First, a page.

[I’m taking a few weeks off of video making to spare you my grouchy frowny face. Here’s why. There’s nothing to do with food here, and there’s a lot to do with lady-things and emotions so skip this post if you’re not up for all that. This is very personal information that I am finally ready to share and hopefully it will help someone else by knowing you are not alone in feeling sad or lost and here’s to us finding our way soon.]
In November of 2012 I found out I was pregnant. Chris and I had been “not-not-trying” for only a couple of months and I felt really fortunate that it had happened so quickly. In December I went in for the ultrasound and we found out there was no heartbeat, no fetus. I was over 12 weeks along at that point and would need dilation and curettage which is also the fancy name they use for abortion. My insurance through Chris’s job wouldn’t kick in until January 1st, but that’s not really what I want this story to be about, although it’s a great starting point for a completely different article.
At any rate, we scheduled the surgery that day, I showed up at the hospital a couple days later. I remember my doctor coming in and me asking him one last time if this was really necessary. I’d never had surgery of any kind before and was feeling remorse for having made the appointment. He nodded, his eyebrows scrunched together in that gentle way that shows both pity and regret. I remember the anesthesiologist and the “count-to-10” part and then I woke up a few hours later — I guess, I really don’t know how long it was — wearing hospital-issue disposable underwear and one of those industrial-sized maxi pads, the kind you can only find in hospitals and sometimes in public bathroom dispensers for a quarter or fifty cents each.
Two days after the D&C we were scheduled to drive to New Orleans for one of my best friend’s wedding. We went, but decided not to tell anyone about my surgery except our friends with whom we drove since it was likely I’d be having physical distress the whole way. I did, but fortunately no blood or poop was let to roam anywhere except three or four gas station bathrooms.
Going to New Orleans two days after a miscarriage and D&C to celebrate a friend’s happy time is probably one of the worst ideas I’ve ever had. Not that I didn’t want to be there and stand in the wedding as a bridesmaid, of course I did, but trying to hang out and party and drink like a person wants to do when a person is in New Orleans isn’t good for the psyche when what you really should be doing is feeling pitiful, at home, in bed, with Kleenex and hot pads and pain killers and Xanax and maybe some egg nog because it is the goddamn Christmas season, after all.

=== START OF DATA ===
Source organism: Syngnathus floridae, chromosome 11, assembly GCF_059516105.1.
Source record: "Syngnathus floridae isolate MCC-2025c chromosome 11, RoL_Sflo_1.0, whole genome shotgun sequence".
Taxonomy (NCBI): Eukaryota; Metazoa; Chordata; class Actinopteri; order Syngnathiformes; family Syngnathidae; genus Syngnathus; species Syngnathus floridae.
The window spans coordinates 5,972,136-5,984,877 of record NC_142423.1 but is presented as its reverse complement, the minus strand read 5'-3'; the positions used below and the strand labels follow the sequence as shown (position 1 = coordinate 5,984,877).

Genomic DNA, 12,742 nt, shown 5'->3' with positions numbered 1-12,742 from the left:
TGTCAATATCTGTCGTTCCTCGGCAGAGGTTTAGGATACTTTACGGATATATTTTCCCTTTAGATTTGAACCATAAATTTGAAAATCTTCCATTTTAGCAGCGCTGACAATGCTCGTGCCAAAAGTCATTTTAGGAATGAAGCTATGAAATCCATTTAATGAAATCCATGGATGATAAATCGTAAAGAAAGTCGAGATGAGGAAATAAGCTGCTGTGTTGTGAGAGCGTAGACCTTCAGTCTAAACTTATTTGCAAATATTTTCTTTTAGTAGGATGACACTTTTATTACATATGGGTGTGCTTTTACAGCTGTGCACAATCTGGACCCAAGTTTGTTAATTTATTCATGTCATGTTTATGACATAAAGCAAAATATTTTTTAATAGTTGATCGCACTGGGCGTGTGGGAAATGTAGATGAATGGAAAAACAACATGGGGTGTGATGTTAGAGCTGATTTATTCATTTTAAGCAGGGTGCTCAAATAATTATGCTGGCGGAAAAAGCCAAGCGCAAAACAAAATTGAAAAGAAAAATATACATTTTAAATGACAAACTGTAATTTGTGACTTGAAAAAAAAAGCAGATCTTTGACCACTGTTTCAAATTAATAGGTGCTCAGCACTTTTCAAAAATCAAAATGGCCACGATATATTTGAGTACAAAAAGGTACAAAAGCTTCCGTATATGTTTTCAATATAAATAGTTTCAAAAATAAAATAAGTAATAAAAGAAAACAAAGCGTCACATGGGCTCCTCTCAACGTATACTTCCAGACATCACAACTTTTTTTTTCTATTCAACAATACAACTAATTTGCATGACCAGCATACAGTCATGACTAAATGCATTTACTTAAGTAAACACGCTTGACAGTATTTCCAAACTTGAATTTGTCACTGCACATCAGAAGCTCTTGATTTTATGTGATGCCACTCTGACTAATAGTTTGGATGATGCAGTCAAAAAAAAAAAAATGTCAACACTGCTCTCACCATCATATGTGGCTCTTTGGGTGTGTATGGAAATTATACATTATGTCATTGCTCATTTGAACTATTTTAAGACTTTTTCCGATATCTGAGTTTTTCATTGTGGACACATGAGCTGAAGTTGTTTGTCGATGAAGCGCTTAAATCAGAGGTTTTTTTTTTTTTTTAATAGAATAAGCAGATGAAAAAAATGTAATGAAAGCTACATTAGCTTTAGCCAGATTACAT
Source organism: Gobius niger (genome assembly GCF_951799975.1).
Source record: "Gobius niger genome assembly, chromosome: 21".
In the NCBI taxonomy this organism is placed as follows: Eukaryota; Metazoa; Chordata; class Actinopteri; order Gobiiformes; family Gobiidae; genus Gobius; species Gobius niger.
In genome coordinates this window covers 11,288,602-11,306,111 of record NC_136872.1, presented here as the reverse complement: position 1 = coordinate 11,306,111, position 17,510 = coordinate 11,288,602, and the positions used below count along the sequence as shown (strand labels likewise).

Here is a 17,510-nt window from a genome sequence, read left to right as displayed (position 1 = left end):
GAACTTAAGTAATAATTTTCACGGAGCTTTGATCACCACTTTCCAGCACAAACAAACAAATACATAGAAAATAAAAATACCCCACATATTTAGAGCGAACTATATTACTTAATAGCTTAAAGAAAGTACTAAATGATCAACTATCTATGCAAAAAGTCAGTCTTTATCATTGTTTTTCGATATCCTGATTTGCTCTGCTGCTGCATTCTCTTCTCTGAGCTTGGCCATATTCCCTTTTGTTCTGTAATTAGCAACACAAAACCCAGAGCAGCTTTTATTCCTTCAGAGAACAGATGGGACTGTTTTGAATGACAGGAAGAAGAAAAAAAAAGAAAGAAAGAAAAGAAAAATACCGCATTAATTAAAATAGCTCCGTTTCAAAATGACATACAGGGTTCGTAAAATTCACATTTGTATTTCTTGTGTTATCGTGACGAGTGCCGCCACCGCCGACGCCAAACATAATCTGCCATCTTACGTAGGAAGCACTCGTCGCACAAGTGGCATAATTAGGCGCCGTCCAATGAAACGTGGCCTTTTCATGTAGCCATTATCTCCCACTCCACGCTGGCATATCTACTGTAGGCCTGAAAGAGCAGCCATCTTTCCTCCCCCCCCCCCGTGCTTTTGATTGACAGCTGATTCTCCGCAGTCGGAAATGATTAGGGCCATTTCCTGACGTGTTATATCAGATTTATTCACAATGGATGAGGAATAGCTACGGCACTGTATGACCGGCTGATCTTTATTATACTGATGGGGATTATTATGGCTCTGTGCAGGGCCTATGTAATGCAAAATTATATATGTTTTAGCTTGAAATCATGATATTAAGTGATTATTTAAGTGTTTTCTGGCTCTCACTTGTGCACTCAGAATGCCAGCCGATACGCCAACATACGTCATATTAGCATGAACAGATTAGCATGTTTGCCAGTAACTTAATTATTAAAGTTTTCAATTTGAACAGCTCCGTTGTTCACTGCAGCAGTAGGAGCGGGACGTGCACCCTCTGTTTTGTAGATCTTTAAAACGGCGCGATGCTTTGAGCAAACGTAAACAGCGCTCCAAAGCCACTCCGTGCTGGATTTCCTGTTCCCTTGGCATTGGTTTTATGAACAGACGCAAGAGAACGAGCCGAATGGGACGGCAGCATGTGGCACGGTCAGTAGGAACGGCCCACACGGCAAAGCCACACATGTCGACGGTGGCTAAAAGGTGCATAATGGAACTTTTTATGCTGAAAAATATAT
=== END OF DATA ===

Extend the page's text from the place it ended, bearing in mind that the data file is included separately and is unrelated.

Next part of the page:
When we got back home on December 23 neither of us felt like doing anything for Christmas so we didn’t. I mean, I’m sure we ate something and watched a movie, but really I don’t remember what. It was an unremarkable Christmas, but at least the shittiest-day-ever was behind us. However, when I went in early January for a follow-up, things somehow, magically, got even worse. My usually cheerful OB/GYN sat us down and stared at me real serious-like. “This was not a normal miscarriage,” he said. “Fucking hell,” I thought. I waited for him to tell me I had cancer, or that he had to take my uterus out and replace it with a piece of cheese. But instead he said something I’d never even heard of.
“This was a molar pregnancy.”
“What is that?”
“It’s very rare. Yours was a surprise because on the ultrasound, a molar pregnancy looks like a bunch of grapes where the fetus should be and your ultrasound looked normal.”
(Except of course that there was no baby there. Haha.)
“The tissue analysis showed the abnormal cell development that marks a molar pregnancy. What it means is that the placenta might continue to grow and could become a tumor. We will have to check your blood every week until your hormones go back to normal, non-pregnant-lady levels and then monthly for 6-12 months after that. I also want to send you for a chest x-ray because this particular type of cancer, if it does form, has a tendency to metastasize to the lungs.”